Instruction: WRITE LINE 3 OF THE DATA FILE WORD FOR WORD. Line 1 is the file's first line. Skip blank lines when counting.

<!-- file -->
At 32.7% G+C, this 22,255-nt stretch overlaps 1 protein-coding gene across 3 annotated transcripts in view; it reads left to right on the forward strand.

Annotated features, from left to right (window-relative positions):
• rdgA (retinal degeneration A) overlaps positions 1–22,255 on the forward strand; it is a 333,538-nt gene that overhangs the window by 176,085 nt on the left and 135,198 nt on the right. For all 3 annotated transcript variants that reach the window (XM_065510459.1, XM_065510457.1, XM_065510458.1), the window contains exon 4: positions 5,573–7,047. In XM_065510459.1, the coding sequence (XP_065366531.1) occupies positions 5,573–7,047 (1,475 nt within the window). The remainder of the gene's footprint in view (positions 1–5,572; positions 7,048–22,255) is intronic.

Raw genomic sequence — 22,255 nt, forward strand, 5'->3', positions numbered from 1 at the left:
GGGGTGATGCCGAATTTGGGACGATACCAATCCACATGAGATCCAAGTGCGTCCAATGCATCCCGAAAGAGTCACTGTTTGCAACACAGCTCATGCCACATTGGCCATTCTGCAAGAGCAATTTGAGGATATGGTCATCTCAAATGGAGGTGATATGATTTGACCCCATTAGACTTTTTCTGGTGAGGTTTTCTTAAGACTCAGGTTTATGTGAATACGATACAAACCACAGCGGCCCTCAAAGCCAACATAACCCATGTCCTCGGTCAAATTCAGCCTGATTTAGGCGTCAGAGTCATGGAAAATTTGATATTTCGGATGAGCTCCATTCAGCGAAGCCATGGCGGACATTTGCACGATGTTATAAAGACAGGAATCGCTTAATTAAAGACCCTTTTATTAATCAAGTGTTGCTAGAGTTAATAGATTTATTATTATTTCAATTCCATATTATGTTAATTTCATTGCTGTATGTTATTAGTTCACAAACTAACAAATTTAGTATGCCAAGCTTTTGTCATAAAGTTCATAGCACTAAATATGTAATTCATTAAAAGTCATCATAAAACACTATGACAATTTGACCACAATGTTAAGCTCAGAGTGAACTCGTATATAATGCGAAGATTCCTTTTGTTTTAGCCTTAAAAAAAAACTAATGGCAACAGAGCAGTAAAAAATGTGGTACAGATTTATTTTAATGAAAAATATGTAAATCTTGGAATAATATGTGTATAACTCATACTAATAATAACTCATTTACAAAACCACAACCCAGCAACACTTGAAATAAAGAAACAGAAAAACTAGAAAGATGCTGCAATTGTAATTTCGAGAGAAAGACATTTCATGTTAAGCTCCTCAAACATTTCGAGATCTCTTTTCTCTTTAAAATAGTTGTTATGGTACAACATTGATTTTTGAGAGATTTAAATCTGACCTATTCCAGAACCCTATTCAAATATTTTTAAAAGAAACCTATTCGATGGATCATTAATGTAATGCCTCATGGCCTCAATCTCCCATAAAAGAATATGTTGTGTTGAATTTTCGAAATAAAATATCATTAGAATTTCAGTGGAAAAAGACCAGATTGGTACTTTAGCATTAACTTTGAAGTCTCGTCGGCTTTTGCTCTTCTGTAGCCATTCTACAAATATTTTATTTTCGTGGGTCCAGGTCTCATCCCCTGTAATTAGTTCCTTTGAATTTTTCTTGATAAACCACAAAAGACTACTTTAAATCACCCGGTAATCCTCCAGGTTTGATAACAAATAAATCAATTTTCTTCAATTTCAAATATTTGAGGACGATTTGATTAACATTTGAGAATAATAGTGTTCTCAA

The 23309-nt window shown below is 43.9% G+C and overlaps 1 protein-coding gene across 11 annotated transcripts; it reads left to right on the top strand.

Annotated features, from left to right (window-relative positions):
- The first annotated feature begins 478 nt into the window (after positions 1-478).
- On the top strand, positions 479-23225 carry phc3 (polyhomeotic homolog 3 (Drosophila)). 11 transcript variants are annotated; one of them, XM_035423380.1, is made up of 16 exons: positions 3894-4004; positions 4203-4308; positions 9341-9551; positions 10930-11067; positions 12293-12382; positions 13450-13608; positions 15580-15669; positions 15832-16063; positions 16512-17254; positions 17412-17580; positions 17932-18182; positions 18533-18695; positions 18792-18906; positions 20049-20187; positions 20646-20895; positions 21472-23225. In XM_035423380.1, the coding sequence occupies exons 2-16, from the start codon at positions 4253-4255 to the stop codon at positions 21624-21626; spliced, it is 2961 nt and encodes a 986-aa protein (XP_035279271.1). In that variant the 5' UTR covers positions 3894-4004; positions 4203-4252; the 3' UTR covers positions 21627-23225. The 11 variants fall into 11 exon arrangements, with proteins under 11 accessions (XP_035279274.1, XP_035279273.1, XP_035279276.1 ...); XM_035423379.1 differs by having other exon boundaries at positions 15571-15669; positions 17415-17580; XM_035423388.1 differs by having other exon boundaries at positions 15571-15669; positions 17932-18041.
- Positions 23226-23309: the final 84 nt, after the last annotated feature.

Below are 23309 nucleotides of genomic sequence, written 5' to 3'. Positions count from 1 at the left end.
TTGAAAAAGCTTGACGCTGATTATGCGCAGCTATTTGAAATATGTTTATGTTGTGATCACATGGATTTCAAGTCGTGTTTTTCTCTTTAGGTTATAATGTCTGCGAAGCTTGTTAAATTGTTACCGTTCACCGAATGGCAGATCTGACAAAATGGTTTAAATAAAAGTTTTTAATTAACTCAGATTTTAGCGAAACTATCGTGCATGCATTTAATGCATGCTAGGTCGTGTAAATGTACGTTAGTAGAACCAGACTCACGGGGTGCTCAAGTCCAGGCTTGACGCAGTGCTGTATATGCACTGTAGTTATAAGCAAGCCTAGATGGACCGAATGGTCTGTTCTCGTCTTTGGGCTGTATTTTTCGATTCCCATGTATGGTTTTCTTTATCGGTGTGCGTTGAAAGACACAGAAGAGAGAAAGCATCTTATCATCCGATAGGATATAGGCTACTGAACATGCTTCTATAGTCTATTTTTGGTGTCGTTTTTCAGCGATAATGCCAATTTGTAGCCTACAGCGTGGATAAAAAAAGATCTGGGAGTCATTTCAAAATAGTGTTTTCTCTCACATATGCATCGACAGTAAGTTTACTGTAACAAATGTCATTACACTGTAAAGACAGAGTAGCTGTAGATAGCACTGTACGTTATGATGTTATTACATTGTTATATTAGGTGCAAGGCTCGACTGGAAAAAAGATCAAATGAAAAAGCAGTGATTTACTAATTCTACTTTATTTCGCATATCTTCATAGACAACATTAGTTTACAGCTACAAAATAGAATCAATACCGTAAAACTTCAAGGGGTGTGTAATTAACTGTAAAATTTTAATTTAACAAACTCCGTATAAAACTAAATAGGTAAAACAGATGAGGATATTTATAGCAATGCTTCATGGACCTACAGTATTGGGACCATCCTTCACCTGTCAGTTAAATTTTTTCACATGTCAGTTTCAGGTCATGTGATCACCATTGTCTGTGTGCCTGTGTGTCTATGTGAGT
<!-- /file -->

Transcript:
• rdgA (retinal degeneration A) overlaps positions 1–22,255 on the forward strand; it is a 333,538-nt gene that overhangs the window by 176,085 nt on the left and 135,198 nt on the right. For all 3 annotated transcript variants that reach the window (XM_065510459.1, XM_065510457.1, XM_065510458.1), the window contains exon 4: positions 5,573–7,047. In XM_065510459.1, the coding sequence (XP_065366531.1) occupies positions 5,573–7,047 (1,475 nt within the window). The remainder of the gene's footprint in view (positions 1–5,572; positions 7,048–22,255) is intronic.